Well, isn't this a bummer. AT&T isn't just changing up their data plans on the mobile side, but also restructuring things on the home Internet side. AT&T currently provides DSL
and U-verse services, providing high-speed broadband to a great many homes across America. But soon, they'll follow Comcast down the dark hallways of Internet capping. It seems to signal a shift into a new reality, one where people are thrown the "unlimited" label less and less. According to a breaking report from DSLReports (and confirmed by The Wall Street Journal
), May 2nd will mark the day that AT&T turns on broadband capping.
The story goes as such: DSL customers will be facing a 150GB monthly usage cap, with an extra $10 fee applying to every additional 10GB you consume. As for U-verse customers, they'll have a 250GB cap (the same as Comcast's high-speed users). AT&T seems to be assuring people that this change is for everyone's greater good. Or in their words, to better promise a good user experience. By placing limits on usage, it will likely make heavy users think twice before consuming bandwidth that they may not necessarily need. It probably won't go over well with users, but that's the way it'll be. Consumers could always switch carriers if it makes a big difference in their lives.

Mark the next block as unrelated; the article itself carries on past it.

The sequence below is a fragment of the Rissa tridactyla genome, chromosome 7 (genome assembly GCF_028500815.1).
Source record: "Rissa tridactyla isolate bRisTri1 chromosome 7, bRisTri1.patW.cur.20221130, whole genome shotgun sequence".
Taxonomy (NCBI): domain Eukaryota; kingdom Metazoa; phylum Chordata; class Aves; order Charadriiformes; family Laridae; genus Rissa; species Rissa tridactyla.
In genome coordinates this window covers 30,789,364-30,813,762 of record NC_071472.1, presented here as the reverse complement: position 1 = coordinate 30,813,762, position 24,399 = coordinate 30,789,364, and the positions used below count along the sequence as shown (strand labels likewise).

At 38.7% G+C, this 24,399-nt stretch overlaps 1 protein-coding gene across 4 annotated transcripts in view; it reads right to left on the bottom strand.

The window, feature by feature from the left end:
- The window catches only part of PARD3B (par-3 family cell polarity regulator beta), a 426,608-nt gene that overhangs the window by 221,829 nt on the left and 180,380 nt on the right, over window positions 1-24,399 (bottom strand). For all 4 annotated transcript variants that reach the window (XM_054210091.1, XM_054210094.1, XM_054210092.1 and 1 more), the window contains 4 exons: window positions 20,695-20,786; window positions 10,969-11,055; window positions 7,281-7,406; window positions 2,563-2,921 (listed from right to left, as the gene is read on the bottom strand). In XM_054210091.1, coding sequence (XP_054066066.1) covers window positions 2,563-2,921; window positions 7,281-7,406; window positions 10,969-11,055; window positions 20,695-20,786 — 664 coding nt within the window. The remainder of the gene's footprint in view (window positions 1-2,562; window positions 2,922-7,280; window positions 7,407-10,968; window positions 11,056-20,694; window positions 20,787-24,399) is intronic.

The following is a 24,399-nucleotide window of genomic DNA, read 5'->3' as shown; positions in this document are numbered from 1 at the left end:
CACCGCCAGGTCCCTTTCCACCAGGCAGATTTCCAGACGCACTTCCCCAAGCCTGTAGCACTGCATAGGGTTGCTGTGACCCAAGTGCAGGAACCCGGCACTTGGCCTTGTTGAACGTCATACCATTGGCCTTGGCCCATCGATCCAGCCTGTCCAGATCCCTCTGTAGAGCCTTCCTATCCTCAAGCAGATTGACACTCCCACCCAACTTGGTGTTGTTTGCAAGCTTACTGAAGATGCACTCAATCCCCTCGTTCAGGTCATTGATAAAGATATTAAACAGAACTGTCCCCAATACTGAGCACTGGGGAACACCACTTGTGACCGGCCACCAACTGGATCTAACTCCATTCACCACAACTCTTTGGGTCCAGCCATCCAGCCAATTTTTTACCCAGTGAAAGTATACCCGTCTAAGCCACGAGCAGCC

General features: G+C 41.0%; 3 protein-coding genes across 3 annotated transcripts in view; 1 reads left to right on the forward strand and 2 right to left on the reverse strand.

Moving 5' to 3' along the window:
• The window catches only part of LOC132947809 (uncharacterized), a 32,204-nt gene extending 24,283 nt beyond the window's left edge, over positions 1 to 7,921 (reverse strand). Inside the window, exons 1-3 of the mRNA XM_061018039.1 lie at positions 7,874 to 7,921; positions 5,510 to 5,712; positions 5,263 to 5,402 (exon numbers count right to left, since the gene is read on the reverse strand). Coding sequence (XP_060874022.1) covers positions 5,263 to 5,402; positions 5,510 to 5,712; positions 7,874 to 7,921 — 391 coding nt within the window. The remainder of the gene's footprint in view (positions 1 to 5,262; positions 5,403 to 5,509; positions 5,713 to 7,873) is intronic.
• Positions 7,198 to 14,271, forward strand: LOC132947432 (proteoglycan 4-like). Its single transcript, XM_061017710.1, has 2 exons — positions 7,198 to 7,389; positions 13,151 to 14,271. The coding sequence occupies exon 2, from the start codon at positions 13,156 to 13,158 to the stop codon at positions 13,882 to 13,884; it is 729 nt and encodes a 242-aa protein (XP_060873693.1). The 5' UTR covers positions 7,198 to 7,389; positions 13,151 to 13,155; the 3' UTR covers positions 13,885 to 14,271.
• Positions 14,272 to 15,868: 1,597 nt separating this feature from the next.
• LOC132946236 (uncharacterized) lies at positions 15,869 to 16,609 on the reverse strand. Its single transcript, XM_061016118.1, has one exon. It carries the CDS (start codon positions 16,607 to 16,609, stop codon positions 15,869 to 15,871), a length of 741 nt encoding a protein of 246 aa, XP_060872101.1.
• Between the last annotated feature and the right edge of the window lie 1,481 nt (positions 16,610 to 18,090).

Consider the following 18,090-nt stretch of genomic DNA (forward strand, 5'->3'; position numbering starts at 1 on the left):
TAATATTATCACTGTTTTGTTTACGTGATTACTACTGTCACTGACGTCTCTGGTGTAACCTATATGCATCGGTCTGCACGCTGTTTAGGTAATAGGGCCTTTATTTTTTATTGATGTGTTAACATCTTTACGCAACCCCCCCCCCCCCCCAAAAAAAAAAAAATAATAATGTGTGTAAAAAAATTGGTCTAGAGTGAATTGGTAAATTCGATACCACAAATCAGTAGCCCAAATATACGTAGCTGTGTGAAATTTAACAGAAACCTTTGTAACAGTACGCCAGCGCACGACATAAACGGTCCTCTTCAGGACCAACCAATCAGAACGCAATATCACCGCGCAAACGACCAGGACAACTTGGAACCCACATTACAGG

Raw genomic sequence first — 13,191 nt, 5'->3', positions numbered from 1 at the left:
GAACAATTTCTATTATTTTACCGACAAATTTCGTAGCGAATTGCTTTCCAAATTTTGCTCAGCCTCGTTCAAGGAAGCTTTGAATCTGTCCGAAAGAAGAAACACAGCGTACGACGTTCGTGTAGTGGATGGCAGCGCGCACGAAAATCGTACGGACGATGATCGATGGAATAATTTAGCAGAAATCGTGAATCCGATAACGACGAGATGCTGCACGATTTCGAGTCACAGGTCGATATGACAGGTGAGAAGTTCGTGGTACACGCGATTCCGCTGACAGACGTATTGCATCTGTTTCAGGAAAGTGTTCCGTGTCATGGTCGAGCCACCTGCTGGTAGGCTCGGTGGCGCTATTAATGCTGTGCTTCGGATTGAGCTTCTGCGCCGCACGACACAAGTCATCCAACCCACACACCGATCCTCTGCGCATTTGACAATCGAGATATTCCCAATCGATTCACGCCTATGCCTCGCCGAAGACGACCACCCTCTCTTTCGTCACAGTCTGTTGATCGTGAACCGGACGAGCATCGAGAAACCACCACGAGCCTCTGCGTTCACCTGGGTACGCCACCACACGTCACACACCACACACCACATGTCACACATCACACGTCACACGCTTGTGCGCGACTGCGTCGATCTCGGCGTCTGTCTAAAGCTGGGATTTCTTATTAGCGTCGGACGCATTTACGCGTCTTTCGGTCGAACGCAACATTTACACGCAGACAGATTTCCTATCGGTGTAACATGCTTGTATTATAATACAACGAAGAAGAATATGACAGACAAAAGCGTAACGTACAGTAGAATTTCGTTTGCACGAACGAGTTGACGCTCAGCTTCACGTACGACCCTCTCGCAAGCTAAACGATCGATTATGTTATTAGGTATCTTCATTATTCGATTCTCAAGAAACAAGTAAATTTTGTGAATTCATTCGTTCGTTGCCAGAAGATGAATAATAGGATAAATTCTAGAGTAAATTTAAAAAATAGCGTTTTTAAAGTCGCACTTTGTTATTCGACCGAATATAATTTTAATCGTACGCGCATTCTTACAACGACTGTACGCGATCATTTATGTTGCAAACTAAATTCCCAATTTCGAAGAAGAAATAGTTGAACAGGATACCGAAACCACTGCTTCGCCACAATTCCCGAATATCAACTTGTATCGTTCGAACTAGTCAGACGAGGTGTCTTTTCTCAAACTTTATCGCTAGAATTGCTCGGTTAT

Mark Siegel, a spokesman for AT&T, had this to say: "We are committed to providing a great experience for all of our Internet customers." Easy for him to say. On the bright side, AT&T will not be leaving consumers in the dark when it comes to these changes. According to the WSJ: "
AT&T said that it would alert customers multiple times if they are near or exceeding the limit, including proactive notifications when a customer hits 65%, 90% and 100% of their monthly allowance. Similar to its wireless service, the carrier would provide tools to allow customers to check on their usage. The carrier said that less than 2% of its customer base would be affected by the policy. The company plans to send notification of the change later this week."
There looks to be no going back from this as far as AT&T is concerned, and now the real question is whether or not other carriers follow suit, or stand up like Sprint and promise to keep the "unlimited" in unlimited.